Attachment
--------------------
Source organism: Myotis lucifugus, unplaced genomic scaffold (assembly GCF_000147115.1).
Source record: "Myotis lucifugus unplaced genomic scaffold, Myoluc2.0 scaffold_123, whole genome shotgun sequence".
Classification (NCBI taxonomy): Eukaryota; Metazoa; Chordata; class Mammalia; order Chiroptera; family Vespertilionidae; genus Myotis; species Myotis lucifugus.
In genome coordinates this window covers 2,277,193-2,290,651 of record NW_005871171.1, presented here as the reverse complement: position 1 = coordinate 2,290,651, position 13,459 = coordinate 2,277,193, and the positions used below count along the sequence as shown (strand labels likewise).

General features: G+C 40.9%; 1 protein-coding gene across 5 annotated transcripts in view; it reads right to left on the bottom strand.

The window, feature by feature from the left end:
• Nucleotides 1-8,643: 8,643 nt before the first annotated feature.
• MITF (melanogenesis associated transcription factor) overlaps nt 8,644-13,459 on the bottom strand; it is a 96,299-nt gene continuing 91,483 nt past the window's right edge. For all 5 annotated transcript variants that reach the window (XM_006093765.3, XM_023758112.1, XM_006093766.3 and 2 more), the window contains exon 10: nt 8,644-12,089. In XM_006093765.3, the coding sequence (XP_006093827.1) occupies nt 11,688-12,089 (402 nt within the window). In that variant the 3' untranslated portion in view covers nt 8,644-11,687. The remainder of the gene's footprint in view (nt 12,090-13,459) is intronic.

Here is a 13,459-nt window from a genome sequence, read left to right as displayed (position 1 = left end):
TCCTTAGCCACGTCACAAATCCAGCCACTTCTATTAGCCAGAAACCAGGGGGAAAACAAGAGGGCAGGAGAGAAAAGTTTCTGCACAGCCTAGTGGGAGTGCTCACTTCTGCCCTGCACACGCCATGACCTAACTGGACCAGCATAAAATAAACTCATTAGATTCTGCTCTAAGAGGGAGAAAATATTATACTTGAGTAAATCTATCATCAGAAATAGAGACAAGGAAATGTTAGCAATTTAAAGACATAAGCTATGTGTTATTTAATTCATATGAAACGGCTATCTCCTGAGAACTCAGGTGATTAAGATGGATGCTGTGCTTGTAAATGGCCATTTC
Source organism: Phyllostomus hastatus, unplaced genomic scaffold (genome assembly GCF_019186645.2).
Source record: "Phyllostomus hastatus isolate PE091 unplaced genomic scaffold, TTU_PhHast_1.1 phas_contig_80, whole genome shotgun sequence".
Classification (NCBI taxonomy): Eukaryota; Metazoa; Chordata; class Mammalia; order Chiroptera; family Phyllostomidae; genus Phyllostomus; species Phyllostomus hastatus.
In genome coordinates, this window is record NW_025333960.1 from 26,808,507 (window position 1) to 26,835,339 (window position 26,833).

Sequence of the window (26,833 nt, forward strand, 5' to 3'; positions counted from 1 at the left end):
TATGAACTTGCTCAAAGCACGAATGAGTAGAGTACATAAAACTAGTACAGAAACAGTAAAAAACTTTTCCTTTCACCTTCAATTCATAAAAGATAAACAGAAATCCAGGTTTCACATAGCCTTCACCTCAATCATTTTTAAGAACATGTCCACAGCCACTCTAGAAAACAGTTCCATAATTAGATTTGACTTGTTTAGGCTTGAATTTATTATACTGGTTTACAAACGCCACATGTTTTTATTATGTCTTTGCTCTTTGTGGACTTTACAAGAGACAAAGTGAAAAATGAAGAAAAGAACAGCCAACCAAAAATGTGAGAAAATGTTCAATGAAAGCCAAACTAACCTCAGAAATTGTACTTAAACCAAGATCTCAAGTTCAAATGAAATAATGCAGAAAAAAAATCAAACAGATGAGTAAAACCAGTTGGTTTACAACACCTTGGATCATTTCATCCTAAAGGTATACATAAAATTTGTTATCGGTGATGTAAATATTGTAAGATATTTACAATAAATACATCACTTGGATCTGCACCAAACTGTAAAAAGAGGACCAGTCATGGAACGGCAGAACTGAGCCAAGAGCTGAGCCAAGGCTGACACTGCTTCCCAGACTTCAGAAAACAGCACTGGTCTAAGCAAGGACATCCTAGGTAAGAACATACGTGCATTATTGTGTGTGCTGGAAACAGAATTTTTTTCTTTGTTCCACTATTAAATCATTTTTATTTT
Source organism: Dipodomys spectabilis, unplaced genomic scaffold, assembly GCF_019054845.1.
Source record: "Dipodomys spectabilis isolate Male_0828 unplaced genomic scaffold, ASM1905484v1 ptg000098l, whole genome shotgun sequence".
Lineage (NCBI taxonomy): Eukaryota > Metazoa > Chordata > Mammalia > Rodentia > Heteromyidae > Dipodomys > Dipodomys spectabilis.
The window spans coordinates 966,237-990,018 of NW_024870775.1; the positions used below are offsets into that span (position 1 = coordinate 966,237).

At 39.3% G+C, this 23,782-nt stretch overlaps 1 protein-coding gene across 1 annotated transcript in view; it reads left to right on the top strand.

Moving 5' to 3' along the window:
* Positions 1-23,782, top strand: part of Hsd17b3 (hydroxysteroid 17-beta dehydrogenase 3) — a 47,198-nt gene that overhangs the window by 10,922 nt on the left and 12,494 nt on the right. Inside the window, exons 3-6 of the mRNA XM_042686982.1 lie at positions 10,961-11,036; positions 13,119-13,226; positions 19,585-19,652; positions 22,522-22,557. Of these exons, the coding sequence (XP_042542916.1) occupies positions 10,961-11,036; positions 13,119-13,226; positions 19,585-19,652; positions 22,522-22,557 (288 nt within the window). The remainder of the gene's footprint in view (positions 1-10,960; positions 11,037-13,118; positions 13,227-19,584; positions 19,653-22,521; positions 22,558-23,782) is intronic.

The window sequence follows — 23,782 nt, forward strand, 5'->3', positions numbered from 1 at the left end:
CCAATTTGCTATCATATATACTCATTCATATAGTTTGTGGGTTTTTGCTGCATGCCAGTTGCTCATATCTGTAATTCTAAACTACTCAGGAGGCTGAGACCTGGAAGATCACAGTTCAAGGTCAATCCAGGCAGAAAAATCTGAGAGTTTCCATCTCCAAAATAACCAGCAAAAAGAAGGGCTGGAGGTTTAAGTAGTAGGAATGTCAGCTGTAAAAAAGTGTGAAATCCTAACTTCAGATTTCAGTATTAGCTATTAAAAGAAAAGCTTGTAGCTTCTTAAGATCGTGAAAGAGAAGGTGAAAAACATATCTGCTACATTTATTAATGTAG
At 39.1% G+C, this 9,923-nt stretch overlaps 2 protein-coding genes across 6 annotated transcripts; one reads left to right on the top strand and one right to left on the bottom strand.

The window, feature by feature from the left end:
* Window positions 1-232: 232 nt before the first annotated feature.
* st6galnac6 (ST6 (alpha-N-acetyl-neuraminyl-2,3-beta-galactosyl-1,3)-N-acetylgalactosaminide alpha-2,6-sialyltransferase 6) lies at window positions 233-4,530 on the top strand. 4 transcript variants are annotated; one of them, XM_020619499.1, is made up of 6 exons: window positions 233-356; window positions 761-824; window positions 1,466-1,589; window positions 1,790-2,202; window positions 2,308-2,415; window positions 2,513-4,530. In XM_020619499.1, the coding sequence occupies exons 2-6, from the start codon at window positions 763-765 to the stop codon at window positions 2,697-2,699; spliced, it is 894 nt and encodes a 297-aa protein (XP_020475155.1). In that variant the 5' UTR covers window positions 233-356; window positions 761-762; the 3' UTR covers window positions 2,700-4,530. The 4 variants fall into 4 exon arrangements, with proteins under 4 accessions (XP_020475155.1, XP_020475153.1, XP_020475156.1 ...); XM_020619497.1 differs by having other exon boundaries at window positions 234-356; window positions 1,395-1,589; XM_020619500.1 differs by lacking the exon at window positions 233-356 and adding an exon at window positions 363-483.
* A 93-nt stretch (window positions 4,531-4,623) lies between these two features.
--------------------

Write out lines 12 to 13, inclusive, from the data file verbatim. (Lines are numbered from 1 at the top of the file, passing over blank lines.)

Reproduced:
Source record: "Phyllostomus hastatus isolate PE091 unplaced genomic scaffold, TTU_PhHast_1.1 phas_contig_80, whole genome shotgun sequence".
Classification (NCBI taxonomy): Eukaryota; Metazoa; Chordata; class Mammalia; order Chiroptera; family Phyllostomidae; genus Phyllostomus; species Phyllostomus hastatus.